Nationals

Nationals

How much did Bryce Harper's disappointing 2016 season impact his future contract? Not at all, according to one American League general manager who spoke with ESPN's Eddie Matz anonymously about the Nationals star. 

"Last year, he still had the classic walk rate, so you know things were happening positively for him, and you know there was something happening on the injury front," the executive said. "For two of the last three years, if he hasn’t been the best player in the National League, he’s certainly on the short list. He’s one of the best players in the world. He’s one of the youngest players in baseball, and he’s one of the most accomplished."

In May, Washington locked up Harper through the 2018 season with a one-year, $21.625 million deal. But after that, he'll be in position for a ridiculous pay day in free agency. 

The same GM who dismissed Harper's 2016 struggles also predicted his next contract would exceed the $400-million mark.

“Four hundred million is light. It's going to be more than that. If you could sign him to a 15-year contract, you do it. I would say something in the range of $35 million a year, maybe closer to the high 30s. It could approach 40 million dollars a year.”

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The value of the deal depends heavily on whether Harper – who will be 26 when he becomes a free agent – would be willing to sign on for that many years.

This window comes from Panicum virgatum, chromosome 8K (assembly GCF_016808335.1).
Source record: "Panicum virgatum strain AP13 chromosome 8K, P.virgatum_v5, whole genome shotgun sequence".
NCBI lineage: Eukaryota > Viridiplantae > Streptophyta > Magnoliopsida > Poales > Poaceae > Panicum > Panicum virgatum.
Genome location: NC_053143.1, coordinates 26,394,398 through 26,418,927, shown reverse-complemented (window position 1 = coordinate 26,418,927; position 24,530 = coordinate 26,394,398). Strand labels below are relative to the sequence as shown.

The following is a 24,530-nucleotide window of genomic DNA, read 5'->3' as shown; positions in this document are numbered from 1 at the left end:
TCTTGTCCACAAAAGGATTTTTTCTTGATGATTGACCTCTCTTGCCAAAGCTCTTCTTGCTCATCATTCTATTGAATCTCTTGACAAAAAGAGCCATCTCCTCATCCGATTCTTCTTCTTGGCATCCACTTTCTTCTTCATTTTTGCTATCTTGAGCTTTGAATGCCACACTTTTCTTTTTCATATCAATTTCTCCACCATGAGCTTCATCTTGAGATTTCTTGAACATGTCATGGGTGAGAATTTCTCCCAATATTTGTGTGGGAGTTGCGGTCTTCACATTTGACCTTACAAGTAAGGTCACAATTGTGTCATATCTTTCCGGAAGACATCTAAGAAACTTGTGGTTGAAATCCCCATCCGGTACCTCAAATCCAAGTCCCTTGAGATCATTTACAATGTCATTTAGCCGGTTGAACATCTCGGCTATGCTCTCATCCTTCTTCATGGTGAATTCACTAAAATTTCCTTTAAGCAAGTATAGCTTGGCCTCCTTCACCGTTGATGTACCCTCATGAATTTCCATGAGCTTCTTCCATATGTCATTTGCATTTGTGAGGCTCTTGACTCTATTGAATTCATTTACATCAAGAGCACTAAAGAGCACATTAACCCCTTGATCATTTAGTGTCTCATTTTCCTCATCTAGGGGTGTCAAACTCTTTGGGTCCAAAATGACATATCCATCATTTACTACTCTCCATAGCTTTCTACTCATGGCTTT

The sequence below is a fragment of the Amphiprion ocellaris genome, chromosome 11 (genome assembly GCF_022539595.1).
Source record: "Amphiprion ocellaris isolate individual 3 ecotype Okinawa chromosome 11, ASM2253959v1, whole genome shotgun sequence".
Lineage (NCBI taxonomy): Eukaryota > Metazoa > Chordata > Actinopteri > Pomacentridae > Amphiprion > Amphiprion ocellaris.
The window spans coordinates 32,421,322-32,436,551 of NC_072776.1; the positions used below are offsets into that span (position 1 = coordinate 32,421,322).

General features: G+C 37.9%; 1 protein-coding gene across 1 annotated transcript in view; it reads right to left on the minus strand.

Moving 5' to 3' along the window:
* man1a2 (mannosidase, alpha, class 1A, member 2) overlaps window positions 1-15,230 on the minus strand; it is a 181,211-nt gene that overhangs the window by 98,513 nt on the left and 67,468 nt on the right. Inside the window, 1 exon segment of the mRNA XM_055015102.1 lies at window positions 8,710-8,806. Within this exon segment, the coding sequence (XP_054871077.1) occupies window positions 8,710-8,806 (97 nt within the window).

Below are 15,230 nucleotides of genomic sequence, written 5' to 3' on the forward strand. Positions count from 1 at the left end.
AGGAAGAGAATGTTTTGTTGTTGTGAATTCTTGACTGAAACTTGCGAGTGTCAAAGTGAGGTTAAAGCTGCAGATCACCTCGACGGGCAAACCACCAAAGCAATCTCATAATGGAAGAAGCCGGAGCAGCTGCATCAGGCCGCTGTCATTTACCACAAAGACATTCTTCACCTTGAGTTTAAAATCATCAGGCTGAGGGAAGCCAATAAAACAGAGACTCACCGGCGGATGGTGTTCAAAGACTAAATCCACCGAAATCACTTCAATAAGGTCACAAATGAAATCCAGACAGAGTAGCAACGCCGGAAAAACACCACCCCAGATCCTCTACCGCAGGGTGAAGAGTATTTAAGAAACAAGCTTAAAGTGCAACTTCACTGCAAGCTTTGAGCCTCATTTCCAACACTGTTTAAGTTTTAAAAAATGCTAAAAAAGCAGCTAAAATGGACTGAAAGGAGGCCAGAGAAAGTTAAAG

Only one current player has a contract longer than 10 years: the Marlins signed Giancarlo Stanton to a 13-year, $325 million deal back in November of 2014. 

The ridiculous projected price tag will make some MLB teams balk, and potentially take themselves out of contention for the 2015 NL MVP altogether.

Matz listed the Yankees, Dodgers, Nationals and Phillies as teams expected to make runs at Harper, but not the Cubs other than to say several unexpected suitors will inevitably join the bidding war.

Over the weekend, Peter Gammons reported that he's heard Harper is interested in joining the defending champs. 

A different AL general manager said club owners will ask why they should pay Harper significantly more than the next highest-paid player. 

“Some owners will bow out because they think becoming the highest-paid player should be sufficient,” the second GM said. “Having to go 10, 20, 30 percent above that is going to become increasingly challenging for people who are uber-successful businessmen.”

If these two general managers are correct, market value will decide Harper's contract, not return on investment through the length of the deal. 

But so far, Harper's 2017 production makes him look like a good bet for years to come. 

He's rebounded from last season's .234 batting average and 24 total home runs. Through 48 games, Harper is hitting .324 with 15 home runs and an OPS of 1.089. 

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